Hotels and other hospitality businesses outside of northern Italy are scrambling to reassure visitors that the impact and spread of the coronavirus is not as severe as it appears. In fact, many experts believe that the arrival of warmer weather will significantly diminish the Covid-19 threat.
Roberto E. Wirth is the owner and general manager of the Hassler Roma, one of the most prestigious hotel properties in Rome. He numbers himself among those who are highly optimistic about the outcome of the coronavirus crisis. Wirth tells fellow Italians to “ignore alarmism and to follow the protection rules issued by the Ministry of Health.”
Preventing coronavirus problems in advance when traveling to Italy
For travelers, three simple precautions can prevent a high percentage of potential future problems.
- Wash your hands frequently
- Keep your away from your face as much as possible
- Use Clorox Wipes to clean airplane tray tables, etc.
The travel industry always involves dealing with countless variables. To deal with the current set of variables, the best and most positive things travelers can do:
- Avoid knee-jerk reactions; and
- Spend a little more time than usual to obtain the best and most reliable current information.
- Also, avoid hearsay and media-based websites because they may prove misleading.
It’s generally a better idea to rely on government internet links on both sides of the Atlantic to obtain the most accurate and up-to-the-minute information.
Another wise move: contact your hotel to speak with the concierge or someone in management. They will answer any questions honestly, because they know only too well that the accuracy of their input can directly impact their current and future business. True, such advance research requires a little more effort for travelers than usual. But it usually pays off in the end. (For additional advice, follow this link.)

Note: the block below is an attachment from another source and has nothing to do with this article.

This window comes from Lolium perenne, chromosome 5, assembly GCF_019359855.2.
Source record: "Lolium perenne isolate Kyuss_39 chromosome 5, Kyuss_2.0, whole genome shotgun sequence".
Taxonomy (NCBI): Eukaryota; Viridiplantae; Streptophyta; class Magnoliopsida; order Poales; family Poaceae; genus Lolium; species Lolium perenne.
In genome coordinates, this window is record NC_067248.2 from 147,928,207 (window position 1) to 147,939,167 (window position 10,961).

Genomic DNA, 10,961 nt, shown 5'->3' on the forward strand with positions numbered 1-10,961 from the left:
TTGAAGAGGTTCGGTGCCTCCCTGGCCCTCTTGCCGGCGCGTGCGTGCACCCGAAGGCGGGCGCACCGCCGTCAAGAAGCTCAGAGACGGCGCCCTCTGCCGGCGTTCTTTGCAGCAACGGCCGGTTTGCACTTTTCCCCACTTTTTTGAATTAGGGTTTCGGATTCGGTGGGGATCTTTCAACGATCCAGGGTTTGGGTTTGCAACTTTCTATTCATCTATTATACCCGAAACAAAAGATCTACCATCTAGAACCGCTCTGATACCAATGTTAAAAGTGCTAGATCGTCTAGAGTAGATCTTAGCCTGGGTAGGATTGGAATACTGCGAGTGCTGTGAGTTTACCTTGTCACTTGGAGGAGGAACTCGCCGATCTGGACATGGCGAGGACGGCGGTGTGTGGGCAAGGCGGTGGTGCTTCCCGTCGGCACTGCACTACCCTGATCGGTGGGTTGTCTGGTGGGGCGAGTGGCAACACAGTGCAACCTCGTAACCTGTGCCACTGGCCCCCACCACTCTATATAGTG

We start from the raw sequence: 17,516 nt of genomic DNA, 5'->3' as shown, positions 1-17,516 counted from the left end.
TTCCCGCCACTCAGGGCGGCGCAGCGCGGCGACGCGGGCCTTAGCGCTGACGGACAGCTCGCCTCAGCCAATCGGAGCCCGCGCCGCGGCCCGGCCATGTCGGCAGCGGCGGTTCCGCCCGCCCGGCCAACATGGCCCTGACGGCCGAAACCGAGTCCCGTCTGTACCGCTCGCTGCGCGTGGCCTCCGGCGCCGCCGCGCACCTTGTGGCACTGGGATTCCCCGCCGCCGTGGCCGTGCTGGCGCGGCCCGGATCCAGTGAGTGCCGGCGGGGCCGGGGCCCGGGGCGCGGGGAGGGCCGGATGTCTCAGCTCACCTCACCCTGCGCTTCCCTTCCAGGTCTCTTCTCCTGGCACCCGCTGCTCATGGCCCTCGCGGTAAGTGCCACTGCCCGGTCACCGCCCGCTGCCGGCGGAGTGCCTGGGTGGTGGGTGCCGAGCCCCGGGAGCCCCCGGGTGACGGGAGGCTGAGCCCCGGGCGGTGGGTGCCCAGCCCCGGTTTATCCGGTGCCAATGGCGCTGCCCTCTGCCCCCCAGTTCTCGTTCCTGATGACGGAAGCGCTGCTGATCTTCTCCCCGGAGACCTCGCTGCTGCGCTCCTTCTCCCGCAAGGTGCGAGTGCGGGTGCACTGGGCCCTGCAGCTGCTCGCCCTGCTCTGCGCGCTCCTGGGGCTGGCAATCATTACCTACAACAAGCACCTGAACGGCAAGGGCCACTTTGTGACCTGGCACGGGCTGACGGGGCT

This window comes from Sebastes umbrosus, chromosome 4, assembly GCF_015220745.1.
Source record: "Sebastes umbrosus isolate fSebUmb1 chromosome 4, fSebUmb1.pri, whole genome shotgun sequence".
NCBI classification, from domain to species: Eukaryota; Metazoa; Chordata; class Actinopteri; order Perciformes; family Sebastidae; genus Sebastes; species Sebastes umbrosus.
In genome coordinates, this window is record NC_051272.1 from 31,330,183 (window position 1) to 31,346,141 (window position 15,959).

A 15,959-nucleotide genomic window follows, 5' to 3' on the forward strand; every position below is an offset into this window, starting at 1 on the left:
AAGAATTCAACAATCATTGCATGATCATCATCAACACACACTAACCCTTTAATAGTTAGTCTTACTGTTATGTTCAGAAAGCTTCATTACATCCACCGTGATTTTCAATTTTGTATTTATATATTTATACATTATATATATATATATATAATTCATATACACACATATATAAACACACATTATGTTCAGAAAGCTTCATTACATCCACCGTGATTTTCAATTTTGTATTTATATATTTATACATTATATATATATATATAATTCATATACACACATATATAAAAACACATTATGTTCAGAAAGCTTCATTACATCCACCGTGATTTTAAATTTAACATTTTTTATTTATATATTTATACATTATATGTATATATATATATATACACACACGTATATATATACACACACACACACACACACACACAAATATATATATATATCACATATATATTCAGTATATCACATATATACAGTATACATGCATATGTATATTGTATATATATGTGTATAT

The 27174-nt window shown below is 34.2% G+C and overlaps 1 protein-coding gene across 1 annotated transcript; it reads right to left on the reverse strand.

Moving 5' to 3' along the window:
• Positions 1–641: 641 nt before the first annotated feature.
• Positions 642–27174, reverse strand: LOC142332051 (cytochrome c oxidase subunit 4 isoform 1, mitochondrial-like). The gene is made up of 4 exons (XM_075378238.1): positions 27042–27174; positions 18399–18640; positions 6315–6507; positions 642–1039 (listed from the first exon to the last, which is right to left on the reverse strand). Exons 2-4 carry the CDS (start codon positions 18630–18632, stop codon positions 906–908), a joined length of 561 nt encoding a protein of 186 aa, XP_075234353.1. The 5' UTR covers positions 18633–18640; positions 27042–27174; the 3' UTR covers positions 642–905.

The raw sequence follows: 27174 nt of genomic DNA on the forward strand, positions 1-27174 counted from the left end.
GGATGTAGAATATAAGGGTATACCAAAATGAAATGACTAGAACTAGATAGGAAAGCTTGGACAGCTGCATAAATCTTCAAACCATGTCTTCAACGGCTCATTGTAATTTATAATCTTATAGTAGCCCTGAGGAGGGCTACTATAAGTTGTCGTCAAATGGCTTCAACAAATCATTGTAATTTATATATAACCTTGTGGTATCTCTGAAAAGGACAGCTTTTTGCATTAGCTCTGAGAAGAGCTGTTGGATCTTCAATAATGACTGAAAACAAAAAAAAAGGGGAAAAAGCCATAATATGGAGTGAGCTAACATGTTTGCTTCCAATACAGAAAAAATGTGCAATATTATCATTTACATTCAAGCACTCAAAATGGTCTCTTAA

Avoiding coronavirus issues: Remain calm but vigilant at all times
Above all, remain vigilant. Whenever possible, the absolute best situation for travelers and suppliers alike is to let the status remain quo for as long as possible.
Clearly, changes can have an unanticipated negative domino effect that ultimately could prove worse than your original itinerary. That’s not say you shouldn’t consider any contingencies at all. But on the other hand, don’t be too quick on the trigger with a “ready, fire, aim” approach to your travels.
A little homework can sometimes prove a bit time consuming. But in the final analysis, if you can possibly keep your original itinerary as planned, you may likely come out ahead financially and experience less aggravated in the long run.
— Headline image: Coronaviirus issues are taking their toll on tourism to Italy. The Italian viewpoint is a practical one.
About the Author:
Bob Taylor is a veteran writer who has traveled throughout the world. Taylor was an award winning television producer/reporter/anchor before focusing on writing about international events, people and cultures around the globe.
He is founder of The Magellan Travel Club (www.MagellanTravelClub.com)
His goal is to visit 100 countries or more during his lifetime.